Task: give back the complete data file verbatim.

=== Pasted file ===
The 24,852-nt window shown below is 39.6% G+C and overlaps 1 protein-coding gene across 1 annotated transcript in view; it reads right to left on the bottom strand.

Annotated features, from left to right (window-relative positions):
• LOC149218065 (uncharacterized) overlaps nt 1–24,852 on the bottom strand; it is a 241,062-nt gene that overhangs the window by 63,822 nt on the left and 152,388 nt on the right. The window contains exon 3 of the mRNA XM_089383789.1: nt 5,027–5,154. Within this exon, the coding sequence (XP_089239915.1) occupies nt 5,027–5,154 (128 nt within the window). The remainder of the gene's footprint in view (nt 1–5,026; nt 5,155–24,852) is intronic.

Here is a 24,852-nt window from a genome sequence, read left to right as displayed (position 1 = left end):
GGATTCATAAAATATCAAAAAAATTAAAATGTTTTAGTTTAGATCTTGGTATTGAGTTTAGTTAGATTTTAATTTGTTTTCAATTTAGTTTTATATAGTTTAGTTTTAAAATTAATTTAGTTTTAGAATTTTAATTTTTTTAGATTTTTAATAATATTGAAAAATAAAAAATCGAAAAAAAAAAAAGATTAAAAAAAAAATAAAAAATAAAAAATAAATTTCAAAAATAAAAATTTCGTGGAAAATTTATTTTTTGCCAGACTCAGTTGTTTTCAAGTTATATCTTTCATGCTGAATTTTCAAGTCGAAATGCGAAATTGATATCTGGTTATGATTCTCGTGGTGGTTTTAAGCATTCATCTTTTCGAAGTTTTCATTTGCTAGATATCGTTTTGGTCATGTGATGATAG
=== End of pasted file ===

The 24,852-nt window shown below is 39.6% G+C and overlaps 1 protein-coding gene across 1 annotated transcript in view; it reads right to left on the bottom strand.

Annotated features, from left to right (window-relative positions):
• LOC149218065 (uncharacterized) overlaps nt 1–24,852 on the bottom strand; it is a 241,062-nt gene that overhangs the window by 63,822 nt on the left and 152,388 nt on the right. The window contains exon 3 of the mRNA XM_089383789.1: nt 5,027–5,154. Within this exon, the coding sequence (XP_089239915.1) occupies nt 5,027–5,154 (128 nt within the window). The remainder of the gene's footprint in view (nt 1–5,026; nt 5,155–24,852) is intronic.

Here is a 24,852-nt window from a genome sequence, read left to right as displayed (position 1 = left end):
GGATTCATAAAATATCAAAAAAATTAAAATGTTTTAGTTTAGATCTTGGTATTGAGTTTAGTTAGATTTTAATTTGTTTTCAATTTAGTTTTATATAGTTTAGTTTTAAAATTAATTTAGTTTTAGAATTTTAATTTTTTTAGATTTTTAATAATATTGAAAAATAAAAAATCGAAAAAAAAAAAAGATTAAAAAAAAAATAAAAAATAAAAAATAAATTTCAAAAATAAAAATTTCGTGGAAAATTTATTTTTTGCCAGACTCAGTTGTTTTCAAGTTATATCTTTCATGCTGAATTTTCAAGTCGAAATGCGAAATTGATATCTGGTTATGATTCTCGTGGTGGTTTTAAGCATTCATCTTTTCGAAGTTTTCATTTGCTAGATATCGTTTTGGTCATGTGATGATAG